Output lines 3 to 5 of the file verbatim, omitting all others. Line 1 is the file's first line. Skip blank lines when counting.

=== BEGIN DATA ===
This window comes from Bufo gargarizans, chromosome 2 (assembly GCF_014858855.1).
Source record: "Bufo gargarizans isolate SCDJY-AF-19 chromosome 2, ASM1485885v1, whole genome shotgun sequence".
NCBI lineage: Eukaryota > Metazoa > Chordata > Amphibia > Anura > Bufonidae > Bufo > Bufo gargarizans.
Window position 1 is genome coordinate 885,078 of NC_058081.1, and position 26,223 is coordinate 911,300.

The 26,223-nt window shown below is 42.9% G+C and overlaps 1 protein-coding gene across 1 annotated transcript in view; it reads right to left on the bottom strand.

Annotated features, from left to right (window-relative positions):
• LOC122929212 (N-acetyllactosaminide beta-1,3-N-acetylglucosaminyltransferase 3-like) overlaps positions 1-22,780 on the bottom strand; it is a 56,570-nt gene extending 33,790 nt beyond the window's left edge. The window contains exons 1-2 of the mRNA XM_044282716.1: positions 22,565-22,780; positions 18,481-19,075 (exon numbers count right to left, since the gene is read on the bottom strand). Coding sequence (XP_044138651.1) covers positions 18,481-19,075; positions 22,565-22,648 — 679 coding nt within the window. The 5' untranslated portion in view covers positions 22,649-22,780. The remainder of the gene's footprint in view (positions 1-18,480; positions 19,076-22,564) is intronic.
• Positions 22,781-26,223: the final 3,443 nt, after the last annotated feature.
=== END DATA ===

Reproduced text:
NCBI lineage: Eukaryota > Metazoa > Chordata > Amphibia > Anura > Bufonidae > Bufo > Bufo gargarizans.
Window position 1 is genome coordinate 885,078 of NC_058081.1, and position 26,223 is coordinate 911,300.

The 26,223-nt window shown below is 42.9% G+C and overlaps 1 protein-coding gene across 1 annotated transcript in view; it reads right to left on the bottom strand.